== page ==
Last night, NBC premiered its newest series, The Black Donnellys. The drama, scripted by Paul Haggis and Robert Moresco (both of Crash fame, among other places), centers around the four brothers in the Donnelly family: Tommy, Jimmy, Kevin, and Sean. As with most sets of brothers (or siblings in general) the Donnelly boys don’t always see eye-to-eye on everything.
Raised in a strictly working class neighborhood, the boys grew up committing small crimes (stealing ice cream bins and the like) and eventually graduated to higher orders of legal problems. Tommy (Jonathan Tucker) is at the center of the show, and is the Donnelly boy that’s trying to go straight. Some of Tommy’s brothers however, most notably Jimmy (Tom Guiry), are not interested in such a life. Jimmy has drug problems and has no compunction about committing various crimes (including stealing a truck full of Hawaiian shirts). Kevin (Billy Lush) is the gambler of the family. Kevin will tag along with Jimmy on the crimes, but feels associated with Tommy as well. Then there’s Sean (Michael Stahl-David); he’s the baby of the family and the one with the good looks.
As the pilot opens, it seems as though Kevin owes thousands of dollars to a bookie. Over the course of the episode, Jimmy and Kevin concoct and execute a plan to kidnap the bookie and hold him for ransom. This bad idea turns out to be an even worse one when it is found out that the bookie’s related to an Italian mob boss. The boss goes after the Donnelly boys, and Sean ends up in the hospital. Jimmy, hothead that he is, shoots the bookie. The local Irish mob sells out Jimmy to the Italian mob, but Tommy is smart enough to recognize the double-cross. By the end of the first episode the Donnellys have taken out the heads of the Irish and Italian mobs in the neighborhood and have become, by default, the new bosses. For better or worse, it looks like Tommy is going to have a hard time staying on the straight and narrow at this point.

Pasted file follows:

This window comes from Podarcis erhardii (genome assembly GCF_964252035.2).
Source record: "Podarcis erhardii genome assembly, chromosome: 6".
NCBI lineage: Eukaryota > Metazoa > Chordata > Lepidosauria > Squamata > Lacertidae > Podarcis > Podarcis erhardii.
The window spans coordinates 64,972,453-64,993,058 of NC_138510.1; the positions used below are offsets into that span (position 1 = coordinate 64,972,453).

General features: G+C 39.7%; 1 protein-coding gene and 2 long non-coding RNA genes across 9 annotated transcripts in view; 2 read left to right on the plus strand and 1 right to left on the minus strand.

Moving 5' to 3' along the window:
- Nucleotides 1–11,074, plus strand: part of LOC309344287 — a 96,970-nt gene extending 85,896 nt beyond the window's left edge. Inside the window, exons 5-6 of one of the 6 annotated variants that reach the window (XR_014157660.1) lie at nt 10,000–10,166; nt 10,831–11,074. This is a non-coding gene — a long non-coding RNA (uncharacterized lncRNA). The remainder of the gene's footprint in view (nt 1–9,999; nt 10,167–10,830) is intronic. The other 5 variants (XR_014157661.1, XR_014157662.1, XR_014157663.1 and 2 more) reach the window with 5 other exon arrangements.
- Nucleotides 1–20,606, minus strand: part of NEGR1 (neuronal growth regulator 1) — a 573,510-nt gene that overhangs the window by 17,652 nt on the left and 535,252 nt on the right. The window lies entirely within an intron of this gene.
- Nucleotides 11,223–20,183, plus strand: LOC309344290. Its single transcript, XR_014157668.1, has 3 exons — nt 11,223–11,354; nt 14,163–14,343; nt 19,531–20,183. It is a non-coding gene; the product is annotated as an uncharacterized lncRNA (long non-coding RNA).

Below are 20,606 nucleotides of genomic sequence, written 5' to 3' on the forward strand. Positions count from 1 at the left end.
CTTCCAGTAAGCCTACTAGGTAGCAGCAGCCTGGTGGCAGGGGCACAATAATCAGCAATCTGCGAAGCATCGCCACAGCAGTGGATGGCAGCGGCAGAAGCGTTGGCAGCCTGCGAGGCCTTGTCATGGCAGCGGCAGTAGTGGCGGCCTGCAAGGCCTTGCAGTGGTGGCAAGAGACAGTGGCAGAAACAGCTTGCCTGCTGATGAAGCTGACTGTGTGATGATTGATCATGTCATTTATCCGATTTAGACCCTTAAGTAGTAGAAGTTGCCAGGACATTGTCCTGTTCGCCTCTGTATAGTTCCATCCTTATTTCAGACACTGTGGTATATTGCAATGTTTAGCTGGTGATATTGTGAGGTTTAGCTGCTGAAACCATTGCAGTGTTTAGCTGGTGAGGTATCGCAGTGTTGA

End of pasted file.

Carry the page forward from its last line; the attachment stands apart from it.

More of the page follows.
The entire episode is narrated as a series of flashbacks by Joey “Ice Cream” (Keith Nobbs) as he sits in jail and is making some sort of deal with the police. The writing is both dark and serious yet somehow funny at the same time. The Donnellys clearly have a lot to learn about running an organized crime family, and a lot of internal dysfunctions to work out as well.
The pilot was shot with great style and was wonderful to watch unfold. At some point all mob stories feel as though they’ve been done before, this one with shades of The Godfather as well as more recent The Sopranos-type stuff thrown in. Even so, the show certainly seems to have enough nuances, ins-and-outs, ups-and-downs, and interesting characters to certainly hold viewer interest for a while.
I’ve certainly thought before that certain shows would be successful that later turned into huge flops, but, if the writing of Donnellys can maintain the level that existed in the pilot, hopefully good things will happen.